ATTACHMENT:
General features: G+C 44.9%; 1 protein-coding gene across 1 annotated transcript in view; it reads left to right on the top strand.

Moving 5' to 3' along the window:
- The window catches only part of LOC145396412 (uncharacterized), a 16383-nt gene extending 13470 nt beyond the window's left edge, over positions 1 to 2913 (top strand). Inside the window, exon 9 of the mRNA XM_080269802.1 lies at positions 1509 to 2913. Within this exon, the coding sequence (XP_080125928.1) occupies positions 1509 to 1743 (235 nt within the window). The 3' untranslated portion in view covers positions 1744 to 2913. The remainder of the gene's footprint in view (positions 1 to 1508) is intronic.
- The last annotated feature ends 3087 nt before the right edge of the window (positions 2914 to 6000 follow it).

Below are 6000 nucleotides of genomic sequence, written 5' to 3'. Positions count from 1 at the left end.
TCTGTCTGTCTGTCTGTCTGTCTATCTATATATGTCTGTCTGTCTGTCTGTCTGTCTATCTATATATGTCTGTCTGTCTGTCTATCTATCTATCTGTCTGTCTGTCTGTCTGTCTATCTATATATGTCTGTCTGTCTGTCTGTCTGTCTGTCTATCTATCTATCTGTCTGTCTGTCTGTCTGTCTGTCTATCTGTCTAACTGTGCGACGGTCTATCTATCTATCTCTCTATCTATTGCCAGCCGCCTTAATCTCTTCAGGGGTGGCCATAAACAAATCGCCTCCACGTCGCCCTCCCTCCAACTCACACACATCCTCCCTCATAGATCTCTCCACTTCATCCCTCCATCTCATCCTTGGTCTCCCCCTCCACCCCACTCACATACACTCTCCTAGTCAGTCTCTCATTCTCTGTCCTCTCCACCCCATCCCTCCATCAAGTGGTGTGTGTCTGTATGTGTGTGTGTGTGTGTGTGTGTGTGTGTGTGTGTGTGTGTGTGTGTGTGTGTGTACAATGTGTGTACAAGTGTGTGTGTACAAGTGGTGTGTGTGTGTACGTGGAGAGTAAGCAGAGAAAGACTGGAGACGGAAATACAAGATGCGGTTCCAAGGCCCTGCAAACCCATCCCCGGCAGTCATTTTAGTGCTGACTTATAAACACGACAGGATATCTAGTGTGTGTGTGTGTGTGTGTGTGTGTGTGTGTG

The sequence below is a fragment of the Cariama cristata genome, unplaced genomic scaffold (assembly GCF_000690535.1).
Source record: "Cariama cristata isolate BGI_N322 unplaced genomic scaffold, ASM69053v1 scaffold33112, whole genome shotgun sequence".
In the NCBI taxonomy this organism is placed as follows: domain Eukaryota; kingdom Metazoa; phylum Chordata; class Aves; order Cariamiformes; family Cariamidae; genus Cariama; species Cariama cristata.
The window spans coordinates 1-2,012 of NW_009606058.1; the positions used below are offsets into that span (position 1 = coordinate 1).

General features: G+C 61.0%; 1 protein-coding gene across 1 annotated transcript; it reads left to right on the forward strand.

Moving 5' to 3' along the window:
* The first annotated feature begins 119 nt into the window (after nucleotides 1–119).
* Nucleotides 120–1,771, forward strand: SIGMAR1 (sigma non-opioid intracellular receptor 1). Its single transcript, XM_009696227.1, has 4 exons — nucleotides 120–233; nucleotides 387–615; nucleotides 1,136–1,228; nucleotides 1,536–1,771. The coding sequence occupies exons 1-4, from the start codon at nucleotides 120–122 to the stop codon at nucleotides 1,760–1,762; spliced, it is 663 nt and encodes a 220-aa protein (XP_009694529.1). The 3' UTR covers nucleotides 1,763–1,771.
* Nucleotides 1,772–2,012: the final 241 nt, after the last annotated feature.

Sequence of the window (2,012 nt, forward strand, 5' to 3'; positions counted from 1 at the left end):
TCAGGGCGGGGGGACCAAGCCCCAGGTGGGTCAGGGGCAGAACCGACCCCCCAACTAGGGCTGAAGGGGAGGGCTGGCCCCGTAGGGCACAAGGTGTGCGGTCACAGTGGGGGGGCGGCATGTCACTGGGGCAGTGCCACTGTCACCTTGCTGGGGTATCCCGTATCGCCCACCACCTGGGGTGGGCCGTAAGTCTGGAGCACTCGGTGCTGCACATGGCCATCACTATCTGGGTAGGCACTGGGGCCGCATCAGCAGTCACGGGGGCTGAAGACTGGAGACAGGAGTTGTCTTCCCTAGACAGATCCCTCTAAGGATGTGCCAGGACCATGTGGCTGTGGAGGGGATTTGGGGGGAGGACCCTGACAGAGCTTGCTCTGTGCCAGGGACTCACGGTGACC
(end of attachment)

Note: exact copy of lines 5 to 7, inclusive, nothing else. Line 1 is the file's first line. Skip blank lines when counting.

Below are 6000 nucleotides of genomic sequence, written 5' to 3'. Positions count from 1 at the left end.
TCTGTCTGTCTGTCTGTCTGTCTATCTATATATGTCTGTCTGTCTGTCTGTCTGTCTATCTATATATGTCTGTCTGTCTGTCTATCTATCTATCTGTCTGTCTGTCTGTCTGTCTATCTATATATGTCTGTCTGTCTGTCTGTCTGTCTGTCTATCTATCTATCTGTCTGTCTGTCTGTCTGTCTGTCTATCTGTCTAACTGTGCGACGGTCTATCTATCTATCTCTCTATCTATTGCCAGCCGCCTTAATCTCTTCAGGGGTGGCCATAAACAAATCGCCTCCACGTCGCCCTCCCTCCAACTCACACACATCCTCCCTCATAGATCTCTCCACTTCATCCCTCCATCTCATCCTTGGTCTCCCCCTCCACCCCACTCACATACACTCTCCTAGTCAGTCTCTCATTCTCTGTCCTCTCCACCCCATCCCTCCATCAAGTGGTGTGTGTCTGTATGTGTGTGTGTGTGTGTGTGTGTGTGTGTGTGTGTGTGTGTGTGTGTGTGTGTGTACAATGTGTGTACAAGTGTGTGTGTACAAGTGGTGTGTGTGTGTACGTGGAGAGTAAGCAGAGAAAGACTGGAGACGGAAATACAAGATGCGGTTCCAAGGCCCTGCAAACCCATCCCCGGCAGTCATTTTAGTGCTGACTTATAAACACGACAGGATATCTAGTGTGTGTGTGTGTGTGTGTGTGTGTGTGTGTG

The sequence below is a fragment of the Cariama cristata genome, unplaced genomic scaffold (assembly GCF_000690535.1).